MEDICARE COMPLIANCE ALERT
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Earlier this year, the Rules for Reporting and Returning Medicare Overpayments was Finalized by The Centers for Medicare and Medicaid Services (“CMS”).
What you need to know
Regardless of whether you are a provider under Medicare Part A, Part B or both once you identify that you have received an overpayment you have only 60-days to report it or refund it or risk running afoul of the False Claims Act. The Final Rule also allows a non-retroactive 6-year “look back” enforcement period effective March 14, 2016 for reporting and refunding overpayments so if you received a payment prior to March 14, 2016 but identified it as an overpayment on or after March 14, 2016 the Final Rule still applies.
The Final Rule requires that providers exercise “reasonable diligence” through “timely, good faith investigation of credible information.” This means you must have in place and use a reasonable, good faith and timely process aimed at identifying overpayments. CMS has also stated in the Final Rule that the 60-day Reporting and Refund clock does not start until 1) after the “reasonable diligence” period, which can take “at most 6 months from receipt of credible information, absent extraordinary circumstances” and 2) the amount in question has been “quantified”.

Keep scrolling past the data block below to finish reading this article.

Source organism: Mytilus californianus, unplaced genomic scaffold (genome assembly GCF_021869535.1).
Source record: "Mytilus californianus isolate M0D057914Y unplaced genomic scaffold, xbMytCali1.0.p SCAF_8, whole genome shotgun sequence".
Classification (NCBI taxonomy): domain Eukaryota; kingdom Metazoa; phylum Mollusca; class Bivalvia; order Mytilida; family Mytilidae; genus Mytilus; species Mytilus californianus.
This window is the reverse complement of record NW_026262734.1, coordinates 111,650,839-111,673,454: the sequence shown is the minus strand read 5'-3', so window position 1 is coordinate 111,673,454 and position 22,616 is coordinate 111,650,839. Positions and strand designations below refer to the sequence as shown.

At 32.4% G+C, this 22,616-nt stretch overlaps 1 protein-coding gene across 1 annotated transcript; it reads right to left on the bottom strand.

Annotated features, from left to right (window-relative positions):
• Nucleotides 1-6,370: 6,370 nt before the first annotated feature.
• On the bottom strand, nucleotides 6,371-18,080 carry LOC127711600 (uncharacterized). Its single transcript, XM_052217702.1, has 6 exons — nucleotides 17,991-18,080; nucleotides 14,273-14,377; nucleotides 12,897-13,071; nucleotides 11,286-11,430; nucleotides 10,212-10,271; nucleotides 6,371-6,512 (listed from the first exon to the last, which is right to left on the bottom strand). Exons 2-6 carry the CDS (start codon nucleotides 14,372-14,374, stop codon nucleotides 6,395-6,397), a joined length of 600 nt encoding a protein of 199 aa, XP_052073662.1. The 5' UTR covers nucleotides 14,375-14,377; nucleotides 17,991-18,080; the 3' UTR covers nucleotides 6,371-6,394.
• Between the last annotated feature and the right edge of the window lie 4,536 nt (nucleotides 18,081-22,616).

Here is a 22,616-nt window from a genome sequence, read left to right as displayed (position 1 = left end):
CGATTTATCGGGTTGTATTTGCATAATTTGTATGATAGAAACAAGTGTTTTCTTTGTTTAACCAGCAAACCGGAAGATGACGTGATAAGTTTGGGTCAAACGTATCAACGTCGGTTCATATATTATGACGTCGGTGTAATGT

This means that you cannot only rely on a “reactive” approach that responds to calls from patients or insurers, audits or notices from CMS or reports from your staff or billing or coding company. You must have a “timely and proactive” self-managed claims payment review program in place to identify overpayments and the amount then report and refund those amounts. Furthermore, your identification of an overpaid claim may not be able to stop there. An identified overpayment may trigger an investigation of other claims. The Final Rule provides examples that may trigger such further inquiry.
- Upon review of billing records it is identified that certain services were coded incorrectly, resulting in increased reimbursement.
- Receipt of notice of a patient’s death, which is prior to the date of service on a submitted claim.
- Determination that services were rendered by an unlicensed or excluded individual.
- An internal audit reveals a potential overpayment.
- A government audit alleges an overpayment.
- An unanticipated or unexplained increase in revenue.
What you Need to DO
You should immediately develop, document, train your staff and implement a protocol to look for and identify suspected overpayments. Consult with your coding and billing staff or contractors about promptly reporting claim coding, processing and submission errors or overpayments to you. Promptly investigate all reported or found overpayments. Promptly refund all identified overpayments. If you feel that you may have exposure to multiple overpaid claims you should consult a qualified healthcare attorney.